As I mentioned in my last post, I am taking part in the Penny-Wise Eat Local Challenge this week. As soon as I started this challenge, I knew right away that I wouldn't be able to base my diet on 100% locally sourced food. And I guess that's where my "beef"' is with eating locally: it's definitely a good idea, it's just not completely practical, at least not for me. As someone who is trying to learn more about cooking Filipino food, my cooking style doesn't exactly lend itself to all local all the time.
Take for instance, a beef and broccoli dish I recently made (Yes, I know. Not exactly Filipino, but still). Most of the components were grown within a 100-mile radius from where I live: The broccoli, shiitake mushrooms, ginger, onions, the rice, and even the oyster sauce I used was made locally. Again, you can see where my local ingredients were grown here.
However, many ingredients vital to this dish were non-local: the beef (although grass-fed and organic) came from the midwest, the soy sauce was brewed in Wisconsin of all places, the cornstarch is from Indiana, and the sesame oil I used is from Japan.
Geez, after reading that last sentence it looks like I didn't even try at this challenge. But that's the thing, I did. Although I've made beef and broccoli many times before, I've always planned ahead for it and shopped for ingredients knowing that I was going to make it. In this instance, I actually cooked based on what I bought at the farmer's market; it was all spontaneous. And I think that's a good thing.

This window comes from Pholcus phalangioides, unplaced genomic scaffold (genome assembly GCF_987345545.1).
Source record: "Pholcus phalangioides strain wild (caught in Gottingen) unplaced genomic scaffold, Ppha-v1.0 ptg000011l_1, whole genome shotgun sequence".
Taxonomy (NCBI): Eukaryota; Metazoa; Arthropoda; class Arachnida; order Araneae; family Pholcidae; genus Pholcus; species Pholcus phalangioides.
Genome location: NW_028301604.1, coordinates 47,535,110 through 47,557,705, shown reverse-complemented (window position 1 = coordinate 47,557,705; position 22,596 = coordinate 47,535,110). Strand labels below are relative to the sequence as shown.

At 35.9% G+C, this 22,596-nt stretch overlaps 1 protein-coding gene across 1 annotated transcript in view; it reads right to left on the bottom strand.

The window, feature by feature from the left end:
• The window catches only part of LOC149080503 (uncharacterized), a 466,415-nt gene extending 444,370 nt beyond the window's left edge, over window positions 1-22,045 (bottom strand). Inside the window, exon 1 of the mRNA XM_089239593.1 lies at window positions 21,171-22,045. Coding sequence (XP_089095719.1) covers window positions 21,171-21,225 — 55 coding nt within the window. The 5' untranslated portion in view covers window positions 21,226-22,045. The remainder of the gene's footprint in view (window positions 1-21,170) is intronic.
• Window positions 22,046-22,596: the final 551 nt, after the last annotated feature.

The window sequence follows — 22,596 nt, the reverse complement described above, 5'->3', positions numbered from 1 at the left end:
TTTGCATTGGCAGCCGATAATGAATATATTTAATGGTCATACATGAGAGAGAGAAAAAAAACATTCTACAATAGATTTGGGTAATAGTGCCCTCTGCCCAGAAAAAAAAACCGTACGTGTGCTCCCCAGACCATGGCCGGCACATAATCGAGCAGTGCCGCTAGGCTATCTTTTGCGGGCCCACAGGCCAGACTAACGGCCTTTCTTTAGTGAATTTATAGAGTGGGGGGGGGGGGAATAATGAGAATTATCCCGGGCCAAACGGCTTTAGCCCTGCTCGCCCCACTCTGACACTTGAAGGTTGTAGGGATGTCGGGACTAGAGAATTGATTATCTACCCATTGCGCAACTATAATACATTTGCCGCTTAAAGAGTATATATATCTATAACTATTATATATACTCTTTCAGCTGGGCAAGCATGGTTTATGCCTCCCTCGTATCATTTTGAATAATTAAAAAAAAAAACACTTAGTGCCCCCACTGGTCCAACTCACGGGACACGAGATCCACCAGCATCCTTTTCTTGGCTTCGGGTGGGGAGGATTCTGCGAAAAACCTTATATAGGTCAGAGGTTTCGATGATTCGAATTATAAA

Beef and Broccoli is a dish I've learned to make on my own over the years, and I've never measured or paid much attention to the technique, until now. It's important to first brown the beef over high heat, and if you're pan isn't big enough for all the beef, brown it in batches, take your time. After all the beef has been browned, I deglaze my pan with a bit of chicken stock and extract all of the meaty goodness that's been stuck on the bottom. Mmmm, beefy fond. After that, it's all gravy baby. No, really, it's all gravy.
West Coast Beef (and Broccoli)
1 pound Top Round beef, cut into 1/2-inch by 2-inch strips
1/4 tsp. sugar
1/4 cup soy sauce
2 tsp. sesame oil
1 Tbsp. canola oil
2 large broccoli crowns, cut into florets (stems removed)
1/2 cup chicken stock
1Tbsp. canola oil
1 large onion, sliced
1/4 pound fresh shiitake mushrooms
1-inch piece of ginger, peeled and minced
1/2 cup chicken stock
3 Tbsp. oyster sauce
3 tsp. cornstarch
Combine the sugar, soy sauce, and sesame oil and pour over beef. Marinate for 30 minutes up to an hour. After meat is done marinating, drain and discard marinade.
Heat the canola oil in a large saute pan over medium-high heat until oil begins to shimmer. Add beef to hot pan and cook in batches until nicely browned, about 2-3 minutes per batch. Transfer beef to a medium bowl and set aside.
Add broccoli to saute pan and stir-fry for 1-2 minutes. Add chicken stock to the broccoli and deglaze the pan, making sure to scrape any brown bits from the bottom of the pan. Decrease heat to medium and cover saute pan, steam broccoli for 2 minutes. After broccoli has steamed for 2 minutes, transfer to same bowl as beef, along with any remaining chicken stock, and set aside.
Add last tablespoon of canola oil to the saute pan and heat over medium-high heat. After oil begins to shimmer, add the onions and stif-fry for 5 minutes or until onions have softened and are lightly browned. Add the shiitake mushrooms and ginger, stir-fry for 1 minute. Return the beef, broccoli, and any accumulated juices to the pan and cook for 2 more minutes.
Meanwhile, combine the last 1/2 cup of chicken stock, oyster sauce, and cornstarch in a small bowl and whisk together. Pour into pan and cook until sauce thickens into a gravy, about 5 minutes, checking broccoli for doneness. Broccoli should be al dente at this point, but continue cooking until done to your liking. Serve with white rice.